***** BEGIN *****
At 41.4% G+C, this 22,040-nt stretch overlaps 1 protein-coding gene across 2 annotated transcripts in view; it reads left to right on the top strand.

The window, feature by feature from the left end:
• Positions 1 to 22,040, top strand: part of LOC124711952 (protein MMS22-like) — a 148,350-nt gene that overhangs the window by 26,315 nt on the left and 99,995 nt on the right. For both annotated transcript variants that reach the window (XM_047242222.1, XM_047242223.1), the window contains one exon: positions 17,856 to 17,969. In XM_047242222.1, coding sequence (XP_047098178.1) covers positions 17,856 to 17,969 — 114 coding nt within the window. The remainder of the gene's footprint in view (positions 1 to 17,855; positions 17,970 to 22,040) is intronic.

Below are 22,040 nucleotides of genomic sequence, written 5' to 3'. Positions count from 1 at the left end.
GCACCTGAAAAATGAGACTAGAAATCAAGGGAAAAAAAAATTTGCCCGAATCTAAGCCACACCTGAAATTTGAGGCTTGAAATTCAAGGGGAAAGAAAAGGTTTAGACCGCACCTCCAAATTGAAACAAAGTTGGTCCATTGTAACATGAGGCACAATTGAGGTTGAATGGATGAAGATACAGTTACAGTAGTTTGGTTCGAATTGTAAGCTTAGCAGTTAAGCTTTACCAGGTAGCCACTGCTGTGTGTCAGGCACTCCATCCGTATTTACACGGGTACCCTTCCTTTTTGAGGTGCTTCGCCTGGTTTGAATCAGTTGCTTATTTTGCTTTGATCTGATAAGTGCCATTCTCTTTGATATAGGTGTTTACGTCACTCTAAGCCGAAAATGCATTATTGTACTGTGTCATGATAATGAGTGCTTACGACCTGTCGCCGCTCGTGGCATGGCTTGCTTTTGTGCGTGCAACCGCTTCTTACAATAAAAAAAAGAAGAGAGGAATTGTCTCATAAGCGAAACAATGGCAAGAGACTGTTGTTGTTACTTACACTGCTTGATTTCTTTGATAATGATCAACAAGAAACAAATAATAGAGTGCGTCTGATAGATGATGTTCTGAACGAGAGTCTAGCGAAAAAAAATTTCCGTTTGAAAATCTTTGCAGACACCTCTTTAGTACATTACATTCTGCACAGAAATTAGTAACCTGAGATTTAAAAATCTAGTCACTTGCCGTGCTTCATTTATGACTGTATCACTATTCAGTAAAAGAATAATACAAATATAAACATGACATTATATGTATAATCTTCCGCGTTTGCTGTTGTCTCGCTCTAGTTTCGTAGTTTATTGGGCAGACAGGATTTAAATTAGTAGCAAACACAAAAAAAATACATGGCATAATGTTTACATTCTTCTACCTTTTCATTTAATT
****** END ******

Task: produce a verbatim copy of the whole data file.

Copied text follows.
At 41.4% G+C, this 22,040-nt stretch overlaps 1 protein-coding gene across 2 annotated transcripts in view; it reads left to right on the top strand.

The window, feature by feature from the left end:
• Positions 1 to 22,040, top strand: part of LOC124711952 (protein MMS22-like) — a 148,350-nt gene that overhangs the window by 26,315 nt on the left and 99,995 nt on the right. For both annotated transcript variants that reach the window (XM_047242222.1, XM_047242223.1), the window contains one exon: positions 17,856 to 17,969. In XM_047242222.1, coding sequence (XP_047098178.1) covers positions 17,856 to 17,969 — 114 coding nt within the window. The remainder of the gene's footprint in view (positions 1 to 17,855; positions 17,970 to 22,040) is intronic.

Below are 22,040 nucleotides of genomic sequence, written 5' to 3'. Positions count from 1 at the left end.
GCACCTGAAAAATGAGACTAGAAATCAAGGGAAAAAAAAATTTGCCCGAATCTAAGCCACACCTGAAATTTGAGGCTTGAAATTCAAGGGGAAAGAAAAGGTTTAGACCGCACCTCCAAATTGAAACAAAGTTGGTCCATTGTAACATGAGGCACAATTGAGGTTGAATGGATGAAGATACAGTTACAGTAGTTTGGTTCGAATTGTAAGCTTAGCAGTTAAGCTTTACCAGGTAGCCACTGCTGTGTGTCAGGCACTCCATCCGTATTTACACGGGTACCCTTCCTTTTTGAGGTGCTTCGCCTGGTTTGAATCAGTTGCTTATTTTGCTTTGATCTGATAAGTGCCATTCTCTTTGATATAGGTGTTTACGTCACTCTAAGCCGAAAATGCATTATTGTACTGTGTCATGATAATGAGTGCTTACGACCTGTCGCCGCTCGTGGCATGGCTTGCTTTTGTGCGTGCAACCGCTTCTTACAATAAAAAAAAGAAGAGAGGAATTGTCTCATAAGCGAAACAATGGCAAGAGACTGTTGTTGTTACTTACACTGCTTGATTTCTTTGATAATGATCAACAAGAAACAAATAATAGAGTGCGTCTGATAGATGATGTTCTGAACGAGAGTCTAGCGAAAAAAAATTTCCGTTTGAAAATCTTTGCAGACACCTCTTTAGTACATTACATTCTGCACAGAAATTAGTAACCTGAGATTTAAAAATCTAGTCACTTGCCGTGCTTCATTTATGACTGTATCACTATTCAGTAAAAGAATAATACAAATATAAACATGACATTATATGTATAATCTTCCGCGTTTGCTGTTGTCTCGCTCTAGTTTCGTAGTTTATTGGGCAGACAGGATTTAAATTAGTAGCAAACACAAAAAAAATACATGGCATAATGTTTACATTCTTCTACCTTTTCATTTAATT